From well before
the control sites were visited and tagged in early May to the collection
of the kites and SI boxes everything about the event went very smoothly
and according to plan - give or take the odd hiccough.
For the recce
we had the last 3 days of the hot cloudless days on the hills before
the rains came and stayed. Martin joined the four of us for this
and sorted out the layout of the event field and the mid camp. The
area's potential was obvious and it looked stunning in the May sunshine.
Andy had already planned the Elite to D courses and these were not
significantly changed. More work was needed on the Score in finalising
which start we would use, the selection of controls and points loading.
With Andy and
Angela making up the four of us we started putting out the 70 controls
on the Sunday before the event, and all but the penultimate controls
were in place by Wednesday evening - about 14 man-days work between
us. The only late change that Andy made was to the D course. Following
Angela's report on the level of water one of the streams he diverted
the early part of the Day 1 course so that it left the forest by
the path on the East boundary and not the South. Although reducing
the winning time by 20 mins or so this probably improved the course
whilst eliminating a potentially fierce river crossing. More about
the event were wet underfoot in places but otherwise both days were
ideal for running, with good visibility aiding the navigation and
providing stunning views. Winning times were in line with what were
expected in these conditions and Andy's courses provided plenty
of route choice on most legs.
Score class is particularly difficult at the LAMM bearing in mind
the scale and ruggedness of the terrain and fact that the mid camp
is almost always going to be a long way from the Day 1 start, whichever
start is chosen. Some have asked for a shorter Score time limit
but that would make it very difficult for the slower teams to reach
the midcamp with any points at all! A look at Route Gadget shows
how well the Score worked for the top level teams. They covered
a remarkable amount of ground and had plenty of options - truly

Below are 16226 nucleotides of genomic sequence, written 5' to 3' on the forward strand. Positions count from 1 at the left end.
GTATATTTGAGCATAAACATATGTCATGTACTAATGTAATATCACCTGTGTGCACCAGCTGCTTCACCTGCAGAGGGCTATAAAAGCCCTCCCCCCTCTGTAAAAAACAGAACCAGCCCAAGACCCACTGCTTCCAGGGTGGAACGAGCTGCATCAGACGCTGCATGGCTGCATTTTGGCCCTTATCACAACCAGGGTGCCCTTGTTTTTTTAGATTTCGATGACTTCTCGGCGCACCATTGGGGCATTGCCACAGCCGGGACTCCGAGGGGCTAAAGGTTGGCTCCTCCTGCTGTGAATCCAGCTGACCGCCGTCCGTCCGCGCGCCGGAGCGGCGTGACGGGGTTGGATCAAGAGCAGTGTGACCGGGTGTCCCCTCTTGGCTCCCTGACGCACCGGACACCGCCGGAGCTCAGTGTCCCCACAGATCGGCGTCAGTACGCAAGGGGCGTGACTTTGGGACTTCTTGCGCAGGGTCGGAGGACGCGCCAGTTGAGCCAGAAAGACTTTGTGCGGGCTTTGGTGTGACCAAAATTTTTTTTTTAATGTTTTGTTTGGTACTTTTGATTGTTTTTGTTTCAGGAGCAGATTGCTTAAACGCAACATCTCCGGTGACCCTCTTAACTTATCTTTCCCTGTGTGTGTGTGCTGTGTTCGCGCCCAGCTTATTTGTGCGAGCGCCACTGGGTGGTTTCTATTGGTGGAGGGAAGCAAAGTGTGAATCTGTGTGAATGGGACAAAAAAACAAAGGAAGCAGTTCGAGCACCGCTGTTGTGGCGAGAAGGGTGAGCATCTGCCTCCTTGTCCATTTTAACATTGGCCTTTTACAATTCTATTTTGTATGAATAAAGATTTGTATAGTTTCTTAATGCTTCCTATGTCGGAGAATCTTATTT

elite performances. Last year many of the slower competitors struggled
to finish in time, particularly on Day 1. This year offered them
more options and a good chance of finishing without penalties, and
the results bear this out.
We heard a report
of a team in the chasing start running without their numbers on
display. Whether this was forgetfulness, a chaotic life style or
plain naughtiness it is against the rules and spirit of the event
and the organiser would have been justified in disqualifying them.
innovation of putting closing times on controls seemed to work very
well. It helped Dave plan the great control gathering exercise.
However, it is always worrying when teams come in hours after the
course closing time. The last team to finish on Day 2 were also
in last by a long time on Day 1. It would have helped them and everyone
else if they had moved down a class or to the Score on Day 2.
The night after
the event the rain came again so we failed to achieve the plan of
retrieving all of the controls by Monday evening. Although most
controls were accessible the level of the rivers had risen alarmingly
and we had to wait until Tuesday to get the final two controls.
By then the waters had receded almost as quickly as they had risen.
There might have been more to collect if Matt had not crossed one
river with it up to his waist. All of this made us realise just
how lucky we had been at the weekend. Had we had conditions like
that for the competition there would have been major difficulties
to say the least. However, the LAMM is a very nimble organisation
with flexible hardworking helpers, and competitors who are familiar
with difficult conditions in the mountains so it should be capable
of making radical last minute changes to courses.
- All of those
who helped with control collection; without this assistance we
would struggle to wrap everything up until the end of the week
after the event.
- Martin, who
also extends to the planning and controlling team the usual talents
of charm and diplomacy which he brings to bear on land owners,
ghillies and local interests.
- Our fellow
controller Angela. Her ability to cover enormous areas of the
highest ground is greatly appreciated by the two over 60s (or
- Andy for
his excellent courses which made the controlling job easy. One
of Andy's great strengths is his knowledge of the Scottish hills.
This means he has a working knowledge of any area well before
he is immersed in the planning. Perhaps after all there is some
practical benefit to having completed the Munros, Corbetts and
Grahams. To use Andy's own words when writing about the area on
the website, he is a "real hard core hill bagger".
Brian Jackson and Dave Coustick